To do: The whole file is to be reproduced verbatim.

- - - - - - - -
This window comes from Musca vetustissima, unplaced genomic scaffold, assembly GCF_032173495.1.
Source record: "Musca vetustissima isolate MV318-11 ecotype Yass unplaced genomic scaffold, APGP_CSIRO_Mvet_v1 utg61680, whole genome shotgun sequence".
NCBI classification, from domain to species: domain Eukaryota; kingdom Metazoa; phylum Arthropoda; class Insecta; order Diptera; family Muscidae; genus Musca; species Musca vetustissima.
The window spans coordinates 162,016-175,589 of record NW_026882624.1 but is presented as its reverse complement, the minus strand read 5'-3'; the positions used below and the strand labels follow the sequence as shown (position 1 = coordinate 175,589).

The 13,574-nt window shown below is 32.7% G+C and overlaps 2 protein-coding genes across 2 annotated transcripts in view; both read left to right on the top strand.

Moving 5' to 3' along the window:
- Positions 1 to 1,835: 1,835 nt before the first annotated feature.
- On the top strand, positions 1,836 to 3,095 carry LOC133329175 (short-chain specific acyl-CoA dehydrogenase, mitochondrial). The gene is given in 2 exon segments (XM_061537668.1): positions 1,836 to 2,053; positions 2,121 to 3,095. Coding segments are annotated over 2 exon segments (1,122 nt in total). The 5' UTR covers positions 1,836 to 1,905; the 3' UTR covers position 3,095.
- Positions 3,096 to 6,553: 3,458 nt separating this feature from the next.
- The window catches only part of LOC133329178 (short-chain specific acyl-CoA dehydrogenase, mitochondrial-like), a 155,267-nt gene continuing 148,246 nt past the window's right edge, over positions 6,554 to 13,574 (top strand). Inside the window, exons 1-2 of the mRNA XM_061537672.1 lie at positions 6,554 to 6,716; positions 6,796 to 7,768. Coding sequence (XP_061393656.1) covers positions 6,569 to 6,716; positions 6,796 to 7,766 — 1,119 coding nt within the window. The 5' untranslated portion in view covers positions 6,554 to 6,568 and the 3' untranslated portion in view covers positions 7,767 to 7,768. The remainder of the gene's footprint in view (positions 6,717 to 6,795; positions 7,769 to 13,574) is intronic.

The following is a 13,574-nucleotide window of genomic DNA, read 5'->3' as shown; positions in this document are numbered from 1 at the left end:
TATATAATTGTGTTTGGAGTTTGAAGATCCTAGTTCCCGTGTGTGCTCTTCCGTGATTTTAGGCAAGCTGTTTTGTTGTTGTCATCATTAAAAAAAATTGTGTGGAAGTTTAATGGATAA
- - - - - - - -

This window comes from Musca vetustissima, unplaced genomic scaffold, assembly GCF_032173495.1.
Source record: "Musca vetustissima isolate MV318-11 ecotype Yass unplaced genomic scaffold, APGP_CSIRO_Mvet_v1 utg61680, whole genome shotgun sequence".
NCBI classification, from domain to species: domain Eukaryota; kingdom Metazoa; phylum Arthropoda; class Insecta; order Diptera; family Muscidae; genus Musca; species Musca vetustissima.
The window spans coordinates 162,016-175,589 of record NW_026882624.1 but is presented as its reverse complement, the minus strand read 5'-3'; the positions used below and the strand labels follow the sequence as shown (position 1 = coordinate 175,589).

The 13,574-nt window shown below is 32.7% G+C and overlaps 2 protein-coding genes across 2 annotated transcripts in view; both read left to right on the top strand.

Moving 5' to 3' along the window:
- Positions 1 to 1,835: 1,835 nt before the first annotated feature.
- On the top strand, positions 1,836 to 3,095 carry LOC133329175 (short-chain specific acyl-CoA dehydrogenase, mitochondrial). The gene is given in 2 exon segments (XM_061537668.1): positions 1,836 to 2,053; positions 2,121 to 3,095. Coding segments are annotated over 2 exon segments (1,122 nt in total). The 5' UTR covers positions 1,836 to 1,905; the 3' UTR covers position 3,095.
- Positions 3,096 to 6,553: 3,458 nt separating this feature from the next.
- The window catches only part of LOC133329178 (short-chain specific acyl-CoA dehydrogenase, mitochondrial-like), a 155,267-nt gene continuing 148,246 nt past the window's right edge, over positions 6,554 to 13,574 (top strand). Inside the window, exons 1-2 of the mRNA XM_061537672.1 lie at positions 6,554 to 6,716; positions 6,796 to 7,768. Coding sequence (XP_061393656.1) covers positions 6,569 to 6,716; positions 6,796 to 7,766 — 1,119 coding nt within the window. The 5' untranslated portion in view covers positions 6,554 to 6,568 and the 3' untranslated portion in view covers positions 7,767 to 7,768. The remainder of the gene's footprint in view (positions 6,717 to 6,795; positions 7,769 to 13,574) is intronic.

The following is a 13,574-nucleotide window of genomic DNA, read 5'->3' as shown; positions in this document are numbered from 1 at the left end:
TATATAATTGTGTTTGGAGTTTGAAGATCCTAGTTCCCGTGTGTGCTCTTCCGTGATTTTAGGCAAGCTGTTTTGTTGTTGTCATCATTAAAAAAAATTGTGTGGAAGTTTAATGGATAA